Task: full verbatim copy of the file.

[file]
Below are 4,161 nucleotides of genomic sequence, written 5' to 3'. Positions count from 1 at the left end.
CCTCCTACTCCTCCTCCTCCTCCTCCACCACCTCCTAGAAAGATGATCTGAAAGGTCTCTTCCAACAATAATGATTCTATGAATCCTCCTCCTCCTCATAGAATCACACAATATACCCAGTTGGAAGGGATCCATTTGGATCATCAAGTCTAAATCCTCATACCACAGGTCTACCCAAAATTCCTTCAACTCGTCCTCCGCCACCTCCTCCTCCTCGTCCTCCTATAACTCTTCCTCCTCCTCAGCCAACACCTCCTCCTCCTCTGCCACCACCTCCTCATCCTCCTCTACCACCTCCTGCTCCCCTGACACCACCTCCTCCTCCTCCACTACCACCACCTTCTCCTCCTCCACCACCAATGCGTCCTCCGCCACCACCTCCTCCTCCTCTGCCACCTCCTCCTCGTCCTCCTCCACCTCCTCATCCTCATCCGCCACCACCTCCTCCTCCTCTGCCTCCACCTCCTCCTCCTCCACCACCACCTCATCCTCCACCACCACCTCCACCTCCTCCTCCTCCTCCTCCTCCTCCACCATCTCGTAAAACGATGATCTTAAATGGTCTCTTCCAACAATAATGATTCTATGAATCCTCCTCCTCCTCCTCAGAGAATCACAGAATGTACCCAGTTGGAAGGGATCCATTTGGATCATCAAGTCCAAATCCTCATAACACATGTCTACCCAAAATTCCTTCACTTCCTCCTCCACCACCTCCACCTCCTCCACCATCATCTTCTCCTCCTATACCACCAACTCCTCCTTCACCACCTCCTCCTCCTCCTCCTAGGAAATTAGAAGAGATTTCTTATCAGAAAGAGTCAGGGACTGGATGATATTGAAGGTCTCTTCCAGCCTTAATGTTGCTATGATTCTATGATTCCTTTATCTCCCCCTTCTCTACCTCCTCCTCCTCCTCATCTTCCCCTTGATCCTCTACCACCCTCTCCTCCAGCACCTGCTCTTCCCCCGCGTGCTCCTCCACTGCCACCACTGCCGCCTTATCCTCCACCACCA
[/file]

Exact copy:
Below are 4,161 nucleotides of genomic sequence, written 5' to 3'. Positions count from 1 at the left end.
CCTCCTACTCCTCCTCCTCCTCCTCCACCACCTCCTAGAAAGATGATCTGAAAGGTCTCTTCCAACAATAATGATTCTATGAATCCTCCTCCTCCTCATAGAATCACACAATATACCCAGTTGGAAGGGATCCATTTGGATCATCAAGTCTAAATCCTCATACCACAGGTCTACCCAAAATTCCTTCAACTCGTCCTCCGCCACCTCCTCCTCCTCGTCCTCCTATAACTCTTCCTCCTCCTCAGCCAACACCTCCTCCTCCTCTGCCACCACCTCCTCATCCTCCTCTACCACCTCCTGCTCCCCTGACACCACCTCCTCCTCCTCCACTACCACCACCTTCTCCTCCTCCACCACCAATGCGTCCTCCGCCACCACCTCCTCCTCCTCTGCCACCTCCTCCTCGTCCTCCTCCACCTCCTCATCCTCATCCGCCACCACCTCCTCCTCCTCTGCCTCCACCTCCTCCTCCTCCACCACCACCTCATCCTCCACCACCACCTCCACCTCCTCCTCCTCCTCCTCCTCCTCCACCATCTCGTAAAACGATGATCTTAAATGGTCTCTTCCAACAATAATGATTCTATGAATCCTCCTCCTCCTCCTCAGAGAATCACAGAATGTACCCAGTTGGAAGGGATCCATTTGGATCATCAAGTCCAAATCCTCATAACACATGTCTACCCAAAATTCCTTCACTTCCTCCTCCACCACCTCCACCTCCTCCACCATCATCTTCTCCTCCTATACCACCAACTCCTCCTTCACCACCTCCTCCTCCTCCTCCTAGGAAATTAGAAGAGATTTCTTATCAGAAAGAGTCAGGGACTGGATGATATTGAAGGTCTCTTCCAGCCTTAATGTTGCTATGATTCTATGATTCCTTTATCTCCCCCTTCTCTACCTCCTCCTCCTCCTCATCTTCCCCTTGATCCTCTACCACCCTCTCCTCCAGCACCTGCTCTTCCCCCGCGTGCTCCTCCACTGCCACCACTGCCGCCTTATCCTCCACCACCA